United States District Court, D. New Jersey
L. Wolfson, United States District Judge.
matter comes before the Court on five separate motions to
dismiss filed by (1) MCG Cane Bay, LLC ("MCG Cane
Bay"); (2) BMB-MCG, LLC ("BMB-MCG"); (3) BMB
Investments, LLC ("BMB Investments") and BOMA LC
("BOMA"); (4) Kory Reimann ("Mr.
Reimann"); and (5) Mark Brown ("Mr. Brown")
(cumulatively, the "moving
defendants").Specifically, these defendants seek to
dismiss Plaintiff Linus Holding Corp.'s ("Plaintiff
or "Linus") First Amended Complaint pursuant to,
inter alia, Federal Rule of Civil procedure 12(b)(2)
for lack of personal jurisdiction. Plaintiff attempts to
impose liability upon the moving defendants based on an
alleged contractual breach of an agreement entered into with
defendant Mark Line by claiming that the moving defendants
are alter egos of Mark Line. For the reasons set forth below,
the moving defendants' motions to dismiss are
BACKGROUND AND PROCEDURAL HISTORY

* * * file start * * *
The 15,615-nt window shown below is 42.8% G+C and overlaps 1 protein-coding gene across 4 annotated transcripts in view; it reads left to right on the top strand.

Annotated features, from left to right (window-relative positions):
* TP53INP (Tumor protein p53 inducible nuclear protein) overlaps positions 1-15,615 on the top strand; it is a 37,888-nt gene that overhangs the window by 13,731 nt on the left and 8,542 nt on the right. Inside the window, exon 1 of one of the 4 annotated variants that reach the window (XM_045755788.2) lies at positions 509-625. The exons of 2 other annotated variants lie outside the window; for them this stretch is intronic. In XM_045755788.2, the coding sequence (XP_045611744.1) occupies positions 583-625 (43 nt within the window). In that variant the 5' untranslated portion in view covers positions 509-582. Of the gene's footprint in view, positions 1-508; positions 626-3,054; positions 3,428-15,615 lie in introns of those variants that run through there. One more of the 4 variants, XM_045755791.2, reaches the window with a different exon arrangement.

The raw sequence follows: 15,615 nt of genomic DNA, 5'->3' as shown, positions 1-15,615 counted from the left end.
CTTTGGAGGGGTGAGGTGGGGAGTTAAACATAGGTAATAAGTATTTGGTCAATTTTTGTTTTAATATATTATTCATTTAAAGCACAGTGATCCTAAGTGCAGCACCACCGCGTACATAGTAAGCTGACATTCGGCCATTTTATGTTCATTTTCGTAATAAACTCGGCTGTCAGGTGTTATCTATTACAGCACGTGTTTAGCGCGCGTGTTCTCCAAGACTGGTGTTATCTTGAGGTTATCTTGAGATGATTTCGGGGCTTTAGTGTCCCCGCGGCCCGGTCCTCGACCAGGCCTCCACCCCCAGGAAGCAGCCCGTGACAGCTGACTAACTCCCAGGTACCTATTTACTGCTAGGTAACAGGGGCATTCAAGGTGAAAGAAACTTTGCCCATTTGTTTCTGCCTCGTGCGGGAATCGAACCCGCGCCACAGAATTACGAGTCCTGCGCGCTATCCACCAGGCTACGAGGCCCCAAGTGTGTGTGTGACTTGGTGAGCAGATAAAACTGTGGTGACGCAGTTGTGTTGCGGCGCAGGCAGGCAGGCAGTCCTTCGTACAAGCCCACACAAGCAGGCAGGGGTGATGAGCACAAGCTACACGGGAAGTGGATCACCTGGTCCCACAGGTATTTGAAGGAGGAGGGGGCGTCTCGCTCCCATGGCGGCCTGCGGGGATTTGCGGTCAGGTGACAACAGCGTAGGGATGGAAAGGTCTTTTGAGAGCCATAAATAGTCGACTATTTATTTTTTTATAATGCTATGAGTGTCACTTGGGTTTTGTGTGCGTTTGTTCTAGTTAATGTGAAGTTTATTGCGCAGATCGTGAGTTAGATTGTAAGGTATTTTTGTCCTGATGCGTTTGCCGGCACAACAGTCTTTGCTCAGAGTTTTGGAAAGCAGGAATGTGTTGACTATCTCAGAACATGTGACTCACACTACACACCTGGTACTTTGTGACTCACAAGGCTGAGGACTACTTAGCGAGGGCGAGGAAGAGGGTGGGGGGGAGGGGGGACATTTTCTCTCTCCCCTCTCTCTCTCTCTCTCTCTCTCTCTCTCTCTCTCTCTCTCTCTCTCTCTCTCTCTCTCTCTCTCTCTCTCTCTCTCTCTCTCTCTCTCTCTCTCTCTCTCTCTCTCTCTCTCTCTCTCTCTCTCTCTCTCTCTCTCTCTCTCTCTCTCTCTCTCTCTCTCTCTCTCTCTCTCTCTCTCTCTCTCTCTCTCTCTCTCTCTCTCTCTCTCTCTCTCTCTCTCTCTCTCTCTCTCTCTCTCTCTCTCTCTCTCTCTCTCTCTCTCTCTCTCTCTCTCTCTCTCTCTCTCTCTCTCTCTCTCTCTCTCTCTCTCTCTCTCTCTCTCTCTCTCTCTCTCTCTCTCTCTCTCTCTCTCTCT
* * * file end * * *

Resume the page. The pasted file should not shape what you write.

is a New York Corporation with a principal place of business
in Asbury Park, New Jersey, that acquires and develops real
property. Amended Complaint ("Am. Compl."), ¶
1. Mark Line, a limited liability company ("LLC"),
is a custom fabricator of modular units and buildings, and
its principal place of business is located in Indiana.
Id. ¶ 2. The other defendant entities are
affiliated with Mark Line and also maintain their principal
places of business outside of New Jersey, in Florida, Utah,
or Minnesota. Id. ¶¶ 2-10. Moreover, the
individual defendants, all of whom served in a corporate
capacity at either Mark Line or an affiliated entity, do not
reside in New Jersey. M ¶¶ 11-15.
alleged in the Amended Complaint, on January 13, 2016, Linus
entered into a Manufacturer's Development Agreement
("MDA") with Mark Line. Id. ¶ 22.
Pursuant to its terms, Linus tendered $37, 125 in exchange
for Mark Line agreeing to produce design documents for
modular units. Id. Linus intended to utilize those
documents in connection with the development of a mixed-use
building, including forty-eight residential units, in Asbury
Park, New Jersey (the "Project"). Id.
October 7, 2016, Linus entered into an additional contract
with Mark Line (the "Agreement"), for the
production and purchase of modular units for the Project.
Id. ¶ 23. According to Plaintiff, Mr. Remke and
Mr. Blockno, as the "Manager, Director, Principal,
and/or President" of Mark Line, negotiated the terms of
the Agreement. Id. ¶¶ H, 13, 24. Pursuant
to Paragraph 35 of the contract, Mark Line was required to
secure Performance and Payment Bonds ("Bonds") in
order to guarantee its obligations under the Agreement and